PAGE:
New England Soccer Today

50/50 Friday: Who deserves to win MLS Coach of the Year?

Every Friday, New England Soccer Today will tackle a pressing issue in the world of soccer. Each topic will be argued by a different writer each week, with guest writers periodically appearing to add some flavor to the mix.

This week, our writers argue who should win this year’s Coach of the Year Award. Sean Donahue makes the case for Real Salt Lake’s Jason Kreis, while Brian O’Connell provides his argument for FC Dallas’ Schellas Hyndman.

The case for Jason Kreis:

The argument has been made that since Jason Kreis won the MLS Cup with his team last year, he should not win MLS Coach of the Year this season. While winning two games and a couple of penalty shootouts to claim the Cup is impressive, it doesn’t change the fact that Real Salt Lake went from making the play-offs on a three-way tiebreaker with a sub .500 record last year to the best team in MLS this season.

The turnaround of Salt Lake may have begun toward the end of 2009, but it wasn’t until this season that the club started playing the best soccer in MLS. While Salt Lake fell a win short of the Supporter’s Shield, they had a league best 45 goals and 20 goals against for a stunning +25 goal differential. Los Angeles may have taken the Shield, but Salt Lake was the more dominant team and did it while coming in first in their CONCACAF Champions’ League Group, the same tournament the Galaxy crashed out of in qualification.

New York and Dallas had impressive turnarounds and Hans Backe and Schellas Hyndman deserve a lot of credit, but Salt Lake played some of the most impressive soccer in the history of the league. After a slow start in April, Salt Lake would only lose one more game the rest of the way and unlike New York who were aided by big name designated player signings, Jason Kreis led Salt Lake with just a few minor acquisitions this season.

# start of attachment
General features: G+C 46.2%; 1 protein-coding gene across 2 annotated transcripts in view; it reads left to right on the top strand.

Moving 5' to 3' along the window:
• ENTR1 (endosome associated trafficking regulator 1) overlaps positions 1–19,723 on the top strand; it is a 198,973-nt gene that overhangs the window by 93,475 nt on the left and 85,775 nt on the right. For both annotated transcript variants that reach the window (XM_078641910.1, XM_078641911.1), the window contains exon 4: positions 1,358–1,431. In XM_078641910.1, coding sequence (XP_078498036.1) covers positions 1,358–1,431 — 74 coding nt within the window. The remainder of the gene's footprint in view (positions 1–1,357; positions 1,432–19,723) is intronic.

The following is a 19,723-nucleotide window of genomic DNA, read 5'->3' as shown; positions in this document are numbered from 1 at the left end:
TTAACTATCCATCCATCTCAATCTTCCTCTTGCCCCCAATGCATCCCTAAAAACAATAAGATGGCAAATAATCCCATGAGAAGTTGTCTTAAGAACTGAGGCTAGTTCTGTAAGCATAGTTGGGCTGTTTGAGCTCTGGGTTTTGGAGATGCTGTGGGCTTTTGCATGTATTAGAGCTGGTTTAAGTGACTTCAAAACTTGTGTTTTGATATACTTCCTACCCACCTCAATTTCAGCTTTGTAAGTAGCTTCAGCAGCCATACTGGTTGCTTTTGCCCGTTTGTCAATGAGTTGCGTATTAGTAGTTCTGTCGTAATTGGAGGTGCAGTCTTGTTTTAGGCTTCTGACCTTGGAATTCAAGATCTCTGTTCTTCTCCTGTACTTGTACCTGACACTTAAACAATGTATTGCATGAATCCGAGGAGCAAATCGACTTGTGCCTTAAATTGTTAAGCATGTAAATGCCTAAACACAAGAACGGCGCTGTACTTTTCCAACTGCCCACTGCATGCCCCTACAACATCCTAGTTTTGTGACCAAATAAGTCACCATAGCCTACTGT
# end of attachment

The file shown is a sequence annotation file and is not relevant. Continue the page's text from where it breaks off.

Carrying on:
Kreis also proved this year Salt Lake was one of the deepest teams in MLS. As his team became the first in MLS history to win their CONCACAF Champions’ League Group, Kreis rotated players in MLS play and managed to keep his team’s impressive streak going regardless of who played. Salt Lake may be reigning MLS champions thanks to a miracle run after barely making the playoffs, but it should do nothing to diminish that they were MLS’ best this season under the guidance of Kreis, not only in the league, but in international competition. Kreis built an extremely deep side capable of playing the most attractive soccer in MLS and more importantly, winning. For that, he deserves this year’s MLS Coach of the Year award.

The case for Schellas Hyndman:

To me, Schellas Hyndman is the clear choice for MLS Coach of the Year. When you look at how dire the situation was last year, when FC Dallas spent the first three months of the 2009 season searching for their first win, it’s all the more amazing that a year later, the team went on a 19-game unbeaten streak. And that’s largely due to the work of none other than Hyndman.

All the more impressive is that Dallas, a wonderful collection of experience and youth, has shown remarkable cohesion throughout the season. And it was orchestrated by Hyndman himself. He gave the same Kevin Hartman who was out of a job at the start of the calendar year a chance at starting goalkeeper, and the proven veteran shined between the sticks. He allowed David Ferreira a great amount of liberty on the pitch. He threw youngsters Brek Shea, Eric Alexander, and Zach Loyd to the fire, and then reaped the rewards. It seemed like every move Hyndman made this season was the right one.

Don’t get me wrong: Jason Kreis and Hans Backe are superb coaches. No question. But Kreis’ team won the MLS Cup last year, and Backe had the benefit of an entire front office upheaval when he stepped into the Red Bulls job, not mention deep pockets for international signings. And when you compare the on-field talent each coach had at his disposal, it’s clear that Hyndman got the most out of his group.

Hyndman inherited an underperforming team midway through 2008 and brought them to unprecedented heights. He did it through shrewd, cost-effective signings via the draft, trades, and offering contracts to talented, proven players. There was nothing spectacular about FC Dallas’ rise. Schellas Hyndman simply did it his way. As a result, the Hoops are currently sitting an hour and a half away from advancing to the Western Conference finals.

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